DavEnd is a tenderhearted, genderqueer, accordion wielding songwriter, performing artist and designer based in San Francisco. DavEnd has released two studio albums (How To Hold Your Own Hand, Fruits Commonly Mistaken For Vegetables) and for the past 6 years, has been touring extensively in the U.S., performing at queer teen centers, theatres, festivals, colleges, and backyards. Between tours, Ms. End designs costumes, and most recently has been producing a new musical, costume designing and dancing in production numbers for songwriter Kimya Dawson, appearing in Taylor Mac’s epic 5 hour play “The Lily’s Revenge” and touring the US with Sister Spit. DavEnd’s current project, “Fabulous Artistic Guys Get Overtly Traumatized Sometimes: The Musical!”, brings together the worlds of music and radical performance art in a theatrical extravaganza, exploring the effects of heterosexism and street harassment on the development of queer and trans identity. Photo: Photo: Amber Gregory
Tara Hardy is the working-class queer femme poet who writes and teaches in Seattle, Washington. She is the founder and current creative director of Bent, a writing institute for LGBTIQ people based in Seattle. She is the writer-in-residence at Richard Hugo House in Seattle, and an alumnae of Hedgebrook. In 2002, she was elected by the people and named by the city council as Seattle’s Poet Populist, or poet of the people, and has appeared on seven National Poetry Slam stages. She holds an MFA from Vermont College in fiction writing, and an MSW from the University of Michigan in community organizing. Tara is a daughter of the United Auto Workers, and worked in the Battered Women’s Movement for 15 years. She has toured the United States with Michelle Tea in the Stromboli’s Island show, as well as with Oratrix, an all-girl, all-queer Seattle-based spoken word troupe. She is a member of the Bullhorn Collective, and has performed with the Rolling Thunder Democracy Tour, Vancouver’s Rock for Choice, various Sister Spit shows, the Washington Poet’s Association’s Burning Word festival, Portland’s Youth Pride, San Francisco’s Harvey Milk Institute, and at the Minneapolis Orpheum Theater on the National Poetry Slam team finals stage. Tara’s work appears in Without a Net, Sex and Single Girls, Fusion, Blythe House Quarterly, Brazen, Switched-on-Gutenberg, and her self-published chapbooks Vs and Rant-some. Recordings of her work can be found on Vox Populi Live (the best of the Seattle Poetry Festival), the Seattle Poetry Slam Live CD, and her self-produced CD Dirty River.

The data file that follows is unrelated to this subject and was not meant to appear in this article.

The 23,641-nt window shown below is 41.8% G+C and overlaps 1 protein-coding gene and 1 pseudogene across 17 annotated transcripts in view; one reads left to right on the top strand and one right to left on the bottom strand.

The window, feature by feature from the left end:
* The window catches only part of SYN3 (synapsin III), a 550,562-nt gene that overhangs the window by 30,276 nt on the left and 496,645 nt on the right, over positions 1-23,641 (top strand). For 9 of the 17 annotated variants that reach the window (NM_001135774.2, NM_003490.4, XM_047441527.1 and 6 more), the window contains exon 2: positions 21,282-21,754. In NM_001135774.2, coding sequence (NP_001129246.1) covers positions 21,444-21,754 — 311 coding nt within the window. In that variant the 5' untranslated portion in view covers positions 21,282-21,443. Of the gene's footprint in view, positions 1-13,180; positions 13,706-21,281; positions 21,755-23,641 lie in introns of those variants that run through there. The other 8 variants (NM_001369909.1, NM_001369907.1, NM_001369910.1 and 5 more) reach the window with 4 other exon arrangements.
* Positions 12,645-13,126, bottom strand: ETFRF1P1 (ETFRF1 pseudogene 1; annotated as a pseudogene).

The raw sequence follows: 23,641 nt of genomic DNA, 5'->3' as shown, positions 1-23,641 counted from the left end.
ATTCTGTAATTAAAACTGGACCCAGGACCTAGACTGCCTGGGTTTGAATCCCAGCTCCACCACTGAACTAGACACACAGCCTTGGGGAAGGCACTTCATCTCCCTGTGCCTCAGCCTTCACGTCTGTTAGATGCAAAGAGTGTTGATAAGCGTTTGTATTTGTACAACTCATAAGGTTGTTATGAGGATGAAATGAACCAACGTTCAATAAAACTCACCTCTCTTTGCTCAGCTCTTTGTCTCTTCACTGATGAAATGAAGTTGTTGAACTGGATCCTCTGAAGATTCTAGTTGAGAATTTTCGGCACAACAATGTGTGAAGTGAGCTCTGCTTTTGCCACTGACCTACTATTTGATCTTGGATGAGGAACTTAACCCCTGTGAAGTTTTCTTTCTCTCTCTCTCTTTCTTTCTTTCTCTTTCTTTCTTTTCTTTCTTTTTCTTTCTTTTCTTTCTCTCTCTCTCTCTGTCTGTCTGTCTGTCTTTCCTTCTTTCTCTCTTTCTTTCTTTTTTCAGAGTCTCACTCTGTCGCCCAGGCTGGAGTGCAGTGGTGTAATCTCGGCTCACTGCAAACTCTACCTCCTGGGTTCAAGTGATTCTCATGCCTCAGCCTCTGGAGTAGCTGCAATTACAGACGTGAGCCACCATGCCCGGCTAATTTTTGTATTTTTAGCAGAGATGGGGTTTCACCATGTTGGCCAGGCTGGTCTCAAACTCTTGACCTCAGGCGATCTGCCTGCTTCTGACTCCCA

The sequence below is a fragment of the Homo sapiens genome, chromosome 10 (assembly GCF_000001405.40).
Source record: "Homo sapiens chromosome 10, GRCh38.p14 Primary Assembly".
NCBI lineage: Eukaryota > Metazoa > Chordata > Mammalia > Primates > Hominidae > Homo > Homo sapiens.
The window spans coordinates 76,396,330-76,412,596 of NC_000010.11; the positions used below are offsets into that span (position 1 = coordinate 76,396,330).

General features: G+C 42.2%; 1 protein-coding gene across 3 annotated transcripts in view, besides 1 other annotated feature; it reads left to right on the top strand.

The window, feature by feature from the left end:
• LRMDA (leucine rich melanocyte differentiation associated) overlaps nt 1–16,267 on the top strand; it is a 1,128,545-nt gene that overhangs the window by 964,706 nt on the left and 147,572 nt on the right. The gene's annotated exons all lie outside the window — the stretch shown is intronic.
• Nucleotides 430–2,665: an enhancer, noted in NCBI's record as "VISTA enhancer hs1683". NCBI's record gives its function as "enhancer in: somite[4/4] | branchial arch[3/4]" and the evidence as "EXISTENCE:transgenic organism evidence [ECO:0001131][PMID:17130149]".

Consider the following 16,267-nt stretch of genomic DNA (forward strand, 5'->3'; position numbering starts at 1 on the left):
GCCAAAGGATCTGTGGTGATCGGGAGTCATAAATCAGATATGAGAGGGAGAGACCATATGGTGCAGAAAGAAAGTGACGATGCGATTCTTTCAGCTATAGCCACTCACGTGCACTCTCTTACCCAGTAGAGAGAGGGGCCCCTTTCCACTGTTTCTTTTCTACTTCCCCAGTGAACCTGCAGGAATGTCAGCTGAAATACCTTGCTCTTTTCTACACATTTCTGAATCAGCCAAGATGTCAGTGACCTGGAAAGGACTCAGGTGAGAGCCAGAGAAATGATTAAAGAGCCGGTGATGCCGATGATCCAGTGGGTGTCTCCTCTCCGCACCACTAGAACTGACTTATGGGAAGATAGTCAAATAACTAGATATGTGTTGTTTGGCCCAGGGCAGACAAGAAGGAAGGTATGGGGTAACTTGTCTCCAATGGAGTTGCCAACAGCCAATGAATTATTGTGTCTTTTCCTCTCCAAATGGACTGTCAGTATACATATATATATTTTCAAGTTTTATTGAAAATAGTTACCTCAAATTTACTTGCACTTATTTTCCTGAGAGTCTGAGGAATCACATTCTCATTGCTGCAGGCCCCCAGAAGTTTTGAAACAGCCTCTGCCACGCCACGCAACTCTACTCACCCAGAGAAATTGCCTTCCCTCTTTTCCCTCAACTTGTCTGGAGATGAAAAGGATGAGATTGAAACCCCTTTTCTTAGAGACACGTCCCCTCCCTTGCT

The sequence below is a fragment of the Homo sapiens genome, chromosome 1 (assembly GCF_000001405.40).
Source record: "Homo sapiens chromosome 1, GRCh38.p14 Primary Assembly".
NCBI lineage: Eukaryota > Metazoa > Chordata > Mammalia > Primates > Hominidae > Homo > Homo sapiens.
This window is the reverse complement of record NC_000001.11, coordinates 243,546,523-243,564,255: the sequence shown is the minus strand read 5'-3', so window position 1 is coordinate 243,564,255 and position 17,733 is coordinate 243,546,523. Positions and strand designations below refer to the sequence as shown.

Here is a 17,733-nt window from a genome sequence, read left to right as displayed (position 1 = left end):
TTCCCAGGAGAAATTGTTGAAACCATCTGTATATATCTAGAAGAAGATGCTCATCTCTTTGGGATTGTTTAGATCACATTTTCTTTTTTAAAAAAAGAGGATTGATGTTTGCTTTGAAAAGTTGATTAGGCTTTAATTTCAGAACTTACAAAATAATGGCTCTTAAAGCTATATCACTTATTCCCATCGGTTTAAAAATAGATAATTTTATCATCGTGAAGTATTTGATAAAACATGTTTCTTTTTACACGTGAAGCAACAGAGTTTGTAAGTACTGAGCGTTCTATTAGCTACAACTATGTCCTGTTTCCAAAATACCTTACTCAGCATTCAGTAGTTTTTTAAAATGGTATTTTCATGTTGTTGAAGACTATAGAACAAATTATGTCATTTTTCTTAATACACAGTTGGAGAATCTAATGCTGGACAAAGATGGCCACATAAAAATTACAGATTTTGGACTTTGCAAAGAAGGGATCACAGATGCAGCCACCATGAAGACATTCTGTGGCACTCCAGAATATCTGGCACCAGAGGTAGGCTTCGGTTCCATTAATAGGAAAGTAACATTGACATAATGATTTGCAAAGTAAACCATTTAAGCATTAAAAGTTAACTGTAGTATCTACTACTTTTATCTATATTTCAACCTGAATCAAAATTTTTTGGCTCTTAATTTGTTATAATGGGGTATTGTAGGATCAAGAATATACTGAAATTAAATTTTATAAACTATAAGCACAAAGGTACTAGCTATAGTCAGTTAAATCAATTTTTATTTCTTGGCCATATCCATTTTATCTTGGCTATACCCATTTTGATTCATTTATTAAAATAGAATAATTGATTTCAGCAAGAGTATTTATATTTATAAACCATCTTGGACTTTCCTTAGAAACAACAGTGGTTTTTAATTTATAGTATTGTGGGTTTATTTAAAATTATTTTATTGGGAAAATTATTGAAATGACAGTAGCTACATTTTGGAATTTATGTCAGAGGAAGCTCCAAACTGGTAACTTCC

Dr. Carol Queen is a writer and cultural sexologist with a Ph.D. in human sexuality. She is a noted essayist whose work has appeared in dozens of anthologies. Her essay collection, Real Live Nude Girl: Chronicles of Sex-Positive Culture, was published in 1997 and reissued in 2002; it is read in university classes across America. Her erotic stories can be found in several Best American Erotica volumes, among many other anthologies; her erotic novel, The Leather Daddy and the Femme, was published in 1998 and won a Firecracker Alternative Book Award the following year. A “director’s cut” edition with new material came out in 2003. Her first book, Exhibitionism for the Shy, published in 1995, explores issues of erotic self-esteem and enhancement and was reissued with new material in 2009. She is co-editor of the anthologies Best Bisexual Erotica (volumes One and Two), Sex Spoken Here, Switch Hitters, and PoMoSexuals; the latter won a Lambda Literary Award in 1998. She’s also edited Whipped! and two volumes of 5 Minute Erotica, short-short erotic fiction.
Queen is the founding director of the Center for Sex & Culture in San Francisco (www.sexandculture.org) and works as staff sexologist and curator of the Antique Vibrator Museum at Good Vibrations, the women-founded sex toy and bookstore in San Francisco, where she has worked since 1990; she blogs for the Good Vibrations web magazine at www.goodvibes.com. She has addressed numerous scholarly and professional conferences, including the Society for the Scientific Study of Sexuality, the International Condom Conference, the International Conference on Prostitution, and the International Conference on Pornography; she frequently addresses college as well as general and specialized audiences. In February 2009 she debated the question of promiscuity (“Virtue or vice?”) for the Oxford Union at Oxford University, England.